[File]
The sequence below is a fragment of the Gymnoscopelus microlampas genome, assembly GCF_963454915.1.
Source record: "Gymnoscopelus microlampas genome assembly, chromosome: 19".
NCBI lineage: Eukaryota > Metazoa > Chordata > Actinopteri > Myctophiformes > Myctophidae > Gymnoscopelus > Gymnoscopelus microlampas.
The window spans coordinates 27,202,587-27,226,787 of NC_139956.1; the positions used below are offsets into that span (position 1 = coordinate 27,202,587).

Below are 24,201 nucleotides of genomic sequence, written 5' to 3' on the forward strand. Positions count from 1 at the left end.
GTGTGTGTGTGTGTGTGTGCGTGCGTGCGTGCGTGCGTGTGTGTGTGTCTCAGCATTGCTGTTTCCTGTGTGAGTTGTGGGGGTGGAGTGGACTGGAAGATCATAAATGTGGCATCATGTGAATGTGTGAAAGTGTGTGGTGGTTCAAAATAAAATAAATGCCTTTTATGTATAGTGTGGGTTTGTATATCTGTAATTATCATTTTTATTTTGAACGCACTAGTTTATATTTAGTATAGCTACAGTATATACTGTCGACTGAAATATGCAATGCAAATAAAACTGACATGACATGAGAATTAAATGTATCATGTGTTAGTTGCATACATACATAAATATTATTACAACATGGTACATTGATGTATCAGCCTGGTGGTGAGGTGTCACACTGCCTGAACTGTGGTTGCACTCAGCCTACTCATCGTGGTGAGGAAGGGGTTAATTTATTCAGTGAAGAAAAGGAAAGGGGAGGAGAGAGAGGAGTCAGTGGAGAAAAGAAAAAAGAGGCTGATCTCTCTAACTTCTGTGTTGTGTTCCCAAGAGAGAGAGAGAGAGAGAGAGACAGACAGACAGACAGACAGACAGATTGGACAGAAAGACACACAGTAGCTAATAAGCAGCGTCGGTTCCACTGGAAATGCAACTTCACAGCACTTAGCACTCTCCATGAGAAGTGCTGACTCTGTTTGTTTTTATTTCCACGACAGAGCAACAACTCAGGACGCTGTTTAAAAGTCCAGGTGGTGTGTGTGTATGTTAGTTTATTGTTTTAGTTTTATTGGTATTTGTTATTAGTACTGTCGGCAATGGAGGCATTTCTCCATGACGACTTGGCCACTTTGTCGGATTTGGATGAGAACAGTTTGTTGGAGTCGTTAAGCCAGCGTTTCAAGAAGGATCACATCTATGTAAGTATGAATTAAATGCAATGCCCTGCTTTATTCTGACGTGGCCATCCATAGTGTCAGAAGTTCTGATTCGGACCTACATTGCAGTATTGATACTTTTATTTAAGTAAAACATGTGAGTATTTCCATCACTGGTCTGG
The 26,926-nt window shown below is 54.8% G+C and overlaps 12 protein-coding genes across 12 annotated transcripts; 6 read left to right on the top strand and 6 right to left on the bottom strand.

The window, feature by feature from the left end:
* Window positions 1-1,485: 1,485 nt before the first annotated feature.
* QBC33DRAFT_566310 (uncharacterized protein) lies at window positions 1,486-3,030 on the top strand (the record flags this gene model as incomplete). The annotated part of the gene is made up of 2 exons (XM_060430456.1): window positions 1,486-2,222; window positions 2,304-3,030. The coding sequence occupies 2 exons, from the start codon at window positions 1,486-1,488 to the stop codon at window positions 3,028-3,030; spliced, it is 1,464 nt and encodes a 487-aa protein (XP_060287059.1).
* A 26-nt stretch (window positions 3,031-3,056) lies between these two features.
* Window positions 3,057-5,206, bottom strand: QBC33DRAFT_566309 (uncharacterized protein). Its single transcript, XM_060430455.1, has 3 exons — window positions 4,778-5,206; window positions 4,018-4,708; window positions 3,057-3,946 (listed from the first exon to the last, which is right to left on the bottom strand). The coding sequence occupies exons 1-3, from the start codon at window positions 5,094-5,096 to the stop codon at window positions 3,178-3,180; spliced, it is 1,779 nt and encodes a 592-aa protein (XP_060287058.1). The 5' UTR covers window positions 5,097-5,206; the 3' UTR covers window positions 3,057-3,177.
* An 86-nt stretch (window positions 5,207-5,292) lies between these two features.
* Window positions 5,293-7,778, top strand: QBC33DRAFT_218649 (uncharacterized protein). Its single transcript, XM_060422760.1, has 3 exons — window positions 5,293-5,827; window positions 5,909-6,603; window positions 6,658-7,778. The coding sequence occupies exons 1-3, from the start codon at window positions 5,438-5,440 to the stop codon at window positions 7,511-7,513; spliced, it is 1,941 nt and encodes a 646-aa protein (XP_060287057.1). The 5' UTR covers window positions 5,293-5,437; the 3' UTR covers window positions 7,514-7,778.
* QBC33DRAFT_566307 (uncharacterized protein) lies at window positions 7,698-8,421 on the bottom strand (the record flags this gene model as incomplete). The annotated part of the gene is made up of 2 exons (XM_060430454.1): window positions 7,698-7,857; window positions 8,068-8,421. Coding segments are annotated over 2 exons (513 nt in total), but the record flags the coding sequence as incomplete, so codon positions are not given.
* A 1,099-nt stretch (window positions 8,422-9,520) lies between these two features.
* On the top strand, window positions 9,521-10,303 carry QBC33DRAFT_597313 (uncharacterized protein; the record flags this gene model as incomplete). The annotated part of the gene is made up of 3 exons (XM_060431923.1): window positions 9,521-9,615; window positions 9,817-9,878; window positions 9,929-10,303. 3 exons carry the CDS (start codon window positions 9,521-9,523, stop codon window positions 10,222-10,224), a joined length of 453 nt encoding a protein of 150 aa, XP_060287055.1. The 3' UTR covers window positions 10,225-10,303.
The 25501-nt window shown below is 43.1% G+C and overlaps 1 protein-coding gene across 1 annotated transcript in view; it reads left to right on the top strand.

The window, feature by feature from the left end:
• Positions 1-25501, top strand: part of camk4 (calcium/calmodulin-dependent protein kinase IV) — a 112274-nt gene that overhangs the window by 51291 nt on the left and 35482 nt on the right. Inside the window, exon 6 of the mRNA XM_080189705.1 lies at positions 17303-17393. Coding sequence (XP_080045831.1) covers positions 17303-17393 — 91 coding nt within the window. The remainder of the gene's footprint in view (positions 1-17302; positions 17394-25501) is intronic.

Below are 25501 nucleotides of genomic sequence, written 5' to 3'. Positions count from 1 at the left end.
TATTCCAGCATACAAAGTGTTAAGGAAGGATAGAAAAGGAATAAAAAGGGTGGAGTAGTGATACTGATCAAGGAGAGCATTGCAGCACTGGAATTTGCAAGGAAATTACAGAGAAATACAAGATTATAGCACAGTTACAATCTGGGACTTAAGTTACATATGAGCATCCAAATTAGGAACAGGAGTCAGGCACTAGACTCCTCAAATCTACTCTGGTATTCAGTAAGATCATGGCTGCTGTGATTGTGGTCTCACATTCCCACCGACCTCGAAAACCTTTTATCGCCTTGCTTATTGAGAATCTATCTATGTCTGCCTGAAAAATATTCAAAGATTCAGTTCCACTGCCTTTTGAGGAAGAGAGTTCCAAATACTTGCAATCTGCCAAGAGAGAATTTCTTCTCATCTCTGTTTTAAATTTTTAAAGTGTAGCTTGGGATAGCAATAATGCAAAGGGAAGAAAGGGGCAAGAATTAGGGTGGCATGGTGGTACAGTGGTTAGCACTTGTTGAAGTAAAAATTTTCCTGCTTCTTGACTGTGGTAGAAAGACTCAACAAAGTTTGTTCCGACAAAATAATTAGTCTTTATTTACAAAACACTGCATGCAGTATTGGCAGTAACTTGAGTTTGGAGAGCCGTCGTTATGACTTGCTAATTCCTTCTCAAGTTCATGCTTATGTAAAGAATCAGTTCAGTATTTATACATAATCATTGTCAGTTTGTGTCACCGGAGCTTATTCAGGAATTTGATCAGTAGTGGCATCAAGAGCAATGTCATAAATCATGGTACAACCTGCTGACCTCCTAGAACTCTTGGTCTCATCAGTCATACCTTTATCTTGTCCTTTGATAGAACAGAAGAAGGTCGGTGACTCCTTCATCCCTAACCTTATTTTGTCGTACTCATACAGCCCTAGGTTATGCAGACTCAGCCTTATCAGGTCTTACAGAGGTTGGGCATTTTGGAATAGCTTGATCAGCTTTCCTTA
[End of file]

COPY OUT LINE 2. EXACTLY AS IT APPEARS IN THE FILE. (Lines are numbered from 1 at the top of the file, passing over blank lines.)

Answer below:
Source record: "Gymnoscopelus microlampas genome assembly, chromosome: 19".